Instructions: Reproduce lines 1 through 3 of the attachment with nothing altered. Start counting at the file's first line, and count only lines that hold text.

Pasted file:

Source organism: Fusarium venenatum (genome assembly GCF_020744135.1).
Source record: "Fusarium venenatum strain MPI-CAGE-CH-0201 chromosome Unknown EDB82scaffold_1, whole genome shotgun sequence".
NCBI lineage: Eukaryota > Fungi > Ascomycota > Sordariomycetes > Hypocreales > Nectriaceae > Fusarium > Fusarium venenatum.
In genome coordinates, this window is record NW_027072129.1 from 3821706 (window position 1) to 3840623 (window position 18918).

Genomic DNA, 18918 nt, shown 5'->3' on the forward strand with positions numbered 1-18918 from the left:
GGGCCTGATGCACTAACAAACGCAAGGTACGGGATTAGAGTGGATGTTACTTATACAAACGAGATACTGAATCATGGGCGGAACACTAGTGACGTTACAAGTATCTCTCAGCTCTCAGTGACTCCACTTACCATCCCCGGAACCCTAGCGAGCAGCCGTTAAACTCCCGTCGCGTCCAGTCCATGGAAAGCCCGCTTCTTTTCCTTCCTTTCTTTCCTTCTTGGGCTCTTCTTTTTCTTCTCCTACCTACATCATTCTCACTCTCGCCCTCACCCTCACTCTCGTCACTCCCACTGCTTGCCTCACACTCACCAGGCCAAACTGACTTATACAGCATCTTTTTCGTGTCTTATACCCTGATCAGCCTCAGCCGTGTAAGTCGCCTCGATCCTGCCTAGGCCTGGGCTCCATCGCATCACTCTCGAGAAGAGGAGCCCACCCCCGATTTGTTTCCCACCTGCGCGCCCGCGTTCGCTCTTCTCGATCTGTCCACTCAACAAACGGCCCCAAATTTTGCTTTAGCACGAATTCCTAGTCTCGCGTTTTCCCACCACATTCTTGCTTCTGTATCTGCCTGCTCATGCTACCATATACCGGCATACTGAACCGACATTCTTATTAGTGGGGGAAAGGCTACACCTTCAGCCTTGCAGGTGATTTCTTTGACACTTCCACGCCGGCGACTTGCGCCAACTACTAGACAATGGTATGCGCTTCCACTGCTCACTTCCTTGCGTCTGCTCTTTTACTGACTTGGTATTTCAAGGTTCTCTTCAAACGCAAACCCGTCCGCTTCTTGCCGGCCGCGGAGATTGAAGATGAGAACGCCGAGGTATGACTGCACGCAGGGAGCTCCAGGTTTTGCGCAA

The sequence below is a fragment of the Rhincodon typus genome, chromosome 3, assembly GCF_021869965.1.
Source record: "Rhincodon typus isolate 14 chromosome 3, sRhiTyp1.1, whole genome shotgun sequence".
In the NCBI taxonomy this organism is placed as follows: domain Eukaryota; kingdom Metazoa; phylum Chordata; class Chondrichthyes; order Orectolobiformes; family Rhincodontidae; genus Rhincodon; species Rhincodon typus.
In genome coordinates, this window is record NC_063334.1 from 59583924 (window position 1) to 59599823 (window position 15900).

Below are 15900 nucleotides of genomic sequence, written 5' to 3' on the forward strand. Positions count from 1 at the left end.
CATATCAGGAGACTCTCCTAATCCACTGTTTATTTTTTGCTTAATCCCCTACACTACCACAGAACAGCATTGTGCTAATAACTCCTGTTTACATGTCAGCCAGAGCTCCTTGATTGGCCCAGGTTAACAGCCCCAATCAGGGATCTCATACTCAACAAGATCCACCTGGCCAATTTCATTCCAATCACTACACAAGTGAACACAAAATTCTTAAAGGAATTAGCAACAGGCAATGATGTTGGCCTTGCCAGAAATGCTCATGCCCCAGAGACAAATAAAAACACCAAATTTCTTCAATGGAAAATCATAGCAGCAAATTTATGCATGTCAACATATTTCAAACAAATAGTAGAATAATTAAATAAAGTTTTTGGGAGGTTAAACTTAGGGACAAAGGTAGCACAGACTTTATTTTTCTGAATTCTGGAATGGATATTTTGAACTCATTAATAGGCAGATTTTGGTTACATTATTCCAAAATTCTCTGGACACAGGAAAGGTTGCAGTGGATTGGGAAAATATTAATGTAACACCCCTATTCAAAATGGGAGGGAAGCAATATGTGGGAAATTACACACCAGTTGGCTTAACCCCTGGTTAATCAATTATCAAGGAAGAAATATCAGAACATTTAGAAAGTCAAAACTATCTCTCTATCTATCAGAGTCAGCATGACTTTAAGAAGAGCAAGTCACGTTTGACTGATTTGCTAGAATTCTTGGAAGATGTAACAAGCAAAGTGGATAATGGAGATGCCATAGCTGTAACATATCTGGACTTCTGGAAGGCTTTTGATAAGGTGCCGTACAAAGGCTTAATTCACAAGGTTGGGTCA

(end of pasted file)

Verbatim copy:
Source organism: Fusarium venenatum (genome assembly GCF_020744135.1).
Source record: "Fusarium venenatum strain MPI-CAGE-CH-0201 chromosome Unknown EDB82scaffold_1, whole genome shotgun sequence".
NCBI lineage: Eukaryota > Fungi > Ascomycota > Sordariomycetes > Hypocreales > Nectriaceae > Fusarium > Fusarium venenatum.